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InfoQ Homepage News PhoneGap Status: Moving to Apache and Adobe, Plugin Modularization, PhoneGap/Build Service

PhoneGap Status: Moving to Apache and Adobe, Plugin Modularization, PhoneGap/Build Service

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With PhoneGap it's possible to build mobile application GUIs with HTML5/Javascript while retaining access to native features not available through W3 or browser APIs. The GUI runs in an HTML component, the native features are written in platform specific code and exposed to the GUI code as Javascript objects and methods. 

A lot has happened in the PhoneGap world recently: Nitobi, the company behind PhoneGap, was acquired by Adobe and announced that PhoneGap will move to Apache, albeit under a new name. Nitobi has also spent the past year building and improving PhoneGap/Build, an online build service for PhoneGap apps.

To get up to speed with PhoneGap's future and the latest technical improvements, InfoQ talked to Nitobi's Brian LeRoux

InfoQ: What's the state of PhoneGap plugins? Are they officially part of the PhoneGap API, is PhoneGap made of 100% plugins now?

Plugins are architecturally complete 100% across platforms. They are official but, of course, from platform to platform things vary. For example, to author a PhoneGap plugin for iOS you need to hack in Objective C. If you want that plugin to work on Android then you have to author the appropriate Java. We're working on streamlining plugin creation, validation, installation and discovery into the new year.

PhoneGap also supports Windows Phone 7.x, where it recently added support for Plugins.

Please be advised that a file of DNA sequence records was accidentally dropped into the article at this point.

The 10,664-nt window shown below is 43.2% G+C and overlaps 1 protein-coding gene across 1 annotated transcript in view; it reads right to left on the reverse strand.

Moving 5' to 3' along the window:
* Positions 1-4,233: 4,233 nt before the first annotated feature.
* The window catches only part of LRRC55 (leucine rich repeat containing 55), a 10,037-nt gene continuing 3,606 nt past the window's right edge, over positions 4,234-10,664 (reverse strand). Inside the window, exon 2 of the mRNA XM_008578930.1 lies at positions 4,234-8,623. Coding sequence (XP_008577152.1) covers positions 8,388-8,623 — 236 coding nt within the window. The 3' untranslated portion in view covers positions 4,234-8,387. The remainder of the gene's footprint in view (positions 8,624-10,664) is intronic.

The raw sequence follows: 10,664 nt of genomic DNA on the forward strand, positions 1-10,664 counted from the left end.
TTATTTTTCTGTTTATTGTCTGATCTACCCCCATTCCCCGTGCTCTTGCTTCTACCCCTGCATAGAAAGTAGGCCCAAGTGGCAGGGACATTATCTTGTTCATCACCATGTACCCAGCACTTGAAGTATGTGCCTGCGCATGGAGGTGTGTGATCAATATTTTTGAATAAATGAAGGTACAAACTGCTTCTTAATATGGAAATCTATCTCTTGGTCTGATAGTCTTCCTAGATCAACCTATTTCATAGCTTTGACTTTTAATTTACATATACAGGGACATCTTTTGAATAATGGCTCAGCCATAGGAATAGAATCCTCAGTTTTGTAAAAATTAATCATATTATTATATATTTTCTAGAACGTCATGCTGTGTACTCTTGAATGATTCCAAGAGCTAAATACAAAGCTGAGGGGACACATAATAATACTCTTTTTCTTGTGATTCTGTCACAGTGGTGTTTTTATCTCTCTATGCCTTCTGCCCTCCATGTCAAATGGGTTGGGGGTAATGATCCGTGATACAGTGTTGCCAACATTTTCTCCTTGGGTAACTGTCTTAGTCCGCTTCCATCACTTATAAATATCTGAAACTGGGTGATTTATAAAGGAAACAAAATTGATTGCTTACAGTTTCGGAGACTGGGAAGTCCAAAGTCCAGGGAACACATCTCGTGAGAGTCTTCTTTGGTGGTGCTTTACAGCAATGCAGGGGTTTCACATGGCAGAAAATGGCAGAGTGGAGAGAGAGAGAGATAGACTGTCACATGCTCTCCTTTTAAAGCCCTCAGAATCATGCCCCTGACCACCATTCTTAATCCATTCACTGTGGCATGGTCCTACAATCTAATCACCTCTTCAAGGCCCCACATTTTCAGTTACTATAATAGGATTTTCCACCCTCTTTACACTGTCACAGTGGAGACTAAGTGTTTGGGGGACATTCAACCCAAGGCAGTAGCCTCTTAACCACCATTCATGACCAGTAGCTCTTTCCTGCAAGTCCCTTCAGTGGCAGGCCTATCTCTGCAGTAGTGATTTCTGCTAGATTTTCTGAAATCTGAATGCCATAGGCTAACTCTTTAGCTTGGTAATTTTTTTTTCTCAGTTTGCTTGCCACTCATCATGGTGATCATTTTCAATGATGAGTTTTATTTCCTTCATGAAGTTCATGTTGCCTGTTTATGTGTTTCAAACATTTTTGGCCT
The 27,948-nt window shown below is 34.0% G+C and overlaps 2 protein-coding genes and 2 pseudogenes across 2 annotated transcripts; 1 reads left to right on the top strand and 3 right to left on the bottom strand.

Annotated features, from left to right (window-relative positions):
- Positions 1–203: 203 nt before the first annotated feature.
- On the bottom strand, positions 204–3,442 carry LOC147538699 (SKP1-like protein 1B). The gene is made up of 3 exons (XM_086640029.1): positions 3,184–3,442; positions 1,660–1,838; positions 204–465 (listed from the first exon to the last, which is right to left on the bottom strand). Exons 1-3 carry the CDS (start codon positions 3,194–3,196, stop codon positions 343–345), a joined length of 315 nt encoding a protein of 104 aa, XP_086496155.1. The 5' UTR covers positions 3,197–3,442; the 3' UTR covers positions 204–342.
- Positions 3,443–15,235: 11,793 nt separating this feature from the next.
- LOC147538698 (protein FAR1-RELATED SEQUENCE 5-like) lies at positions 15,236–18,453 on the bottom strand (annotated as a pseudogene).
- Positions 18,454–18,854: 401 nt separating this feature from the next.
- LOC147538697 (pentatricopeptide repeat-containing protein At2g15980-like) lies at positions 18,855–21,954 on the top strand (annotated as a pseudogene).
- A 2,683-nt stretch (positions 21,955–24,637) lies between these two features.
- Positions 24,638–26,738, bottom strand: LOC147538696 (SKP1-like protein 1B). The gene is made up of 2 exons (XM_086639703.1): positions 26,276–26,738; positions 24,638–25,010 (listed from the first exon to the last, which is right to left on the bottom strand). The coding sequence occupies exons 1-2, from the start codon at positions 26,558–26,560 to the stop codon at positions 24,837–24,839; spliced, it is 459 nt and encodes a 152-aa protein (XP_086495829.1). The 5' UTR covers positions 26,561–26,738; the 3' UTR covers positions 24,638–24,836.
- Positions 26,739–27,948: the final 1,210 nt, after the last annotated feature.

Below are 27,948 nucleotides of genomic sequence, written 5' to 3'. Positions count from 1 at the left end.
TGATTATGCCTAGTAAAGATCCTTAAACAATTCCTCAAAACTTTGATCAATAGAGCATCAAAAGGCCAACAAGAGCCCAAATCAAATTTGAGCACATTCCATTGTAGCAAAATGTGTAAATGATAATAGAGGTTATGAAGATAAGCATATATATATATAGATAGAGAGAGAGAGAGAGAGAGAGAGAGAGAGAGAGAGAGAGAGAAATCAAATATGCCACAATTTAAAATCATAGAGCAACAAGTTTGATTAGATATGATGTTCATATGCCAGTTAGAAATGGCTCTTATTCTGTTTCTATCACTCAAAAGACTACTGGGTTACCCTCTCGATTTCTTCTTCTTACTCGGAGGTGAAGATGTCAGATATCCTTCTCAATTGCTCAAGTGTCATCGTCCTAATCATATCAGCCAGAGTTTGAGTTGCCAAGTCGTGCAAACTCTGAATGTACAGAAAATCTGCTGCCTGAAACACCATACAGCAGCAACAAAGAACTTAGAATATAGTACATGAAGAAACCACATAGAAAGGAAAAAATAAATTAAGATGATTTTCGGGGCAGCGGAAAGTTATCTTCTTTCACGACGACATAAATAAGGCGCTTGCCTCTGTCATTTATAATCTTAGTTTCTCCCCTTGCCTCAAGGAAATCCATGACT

: Is there a community of plugin developers or where plugin users can go?

Right now I'd like to encourage developers to join us on the Apache Callback mailing list where we are discussing the path forward for plugins.

Note: current mailing list archive for Apache Callback proposal.

: What's your experience with running PhoneGap/Build over the past few months?

We quietly released PhoneGap/Build in November of last year. In that time, we added iOS support, Git lifecycle, plugins (beta), and tonnes of small improvements to speed and user experience. The developer reaction has been phenomenal with over 50,000 apps built to date!

InfoQ: Any plans or things to mention about PhoneGap/Build?

You can expect WP7 support and native plugins completely supported in early 2012.

InfoQ: Do you know of solutions (or offer solutions) for testing builds on multiple platforms? (InfoQ reported previously about testing solutions for Android).

Well, PhoneGap/Build is perfect for this use case. Lots of [people] are automating / creating their own CI systems for mobile using our API:

InfoQ: What are some of the changes in PhoneGap 1.x?

Big push for 1.x has been: more security, better performance and improved modularity. 1.1 boasted new whitelisting and security features.

InfoQ: Any fancy new features coming up? 

WebGL is being proofed out. We're looking at other things like WebIntents.

InfoQ: What's the situation with moving PhoneGap to Apache and calling it Apache Callback?

The current situation is looking like Callback was just too ambiguous of a name. Current thinking is that we will rename to Apache Cordova. The backstory here, Cordova Steet in Vancouver is where Nitobi was when PhoneGap came about. Happens to be the street I live on too.

For more information see the previous InfoQ content about PhoneGap.

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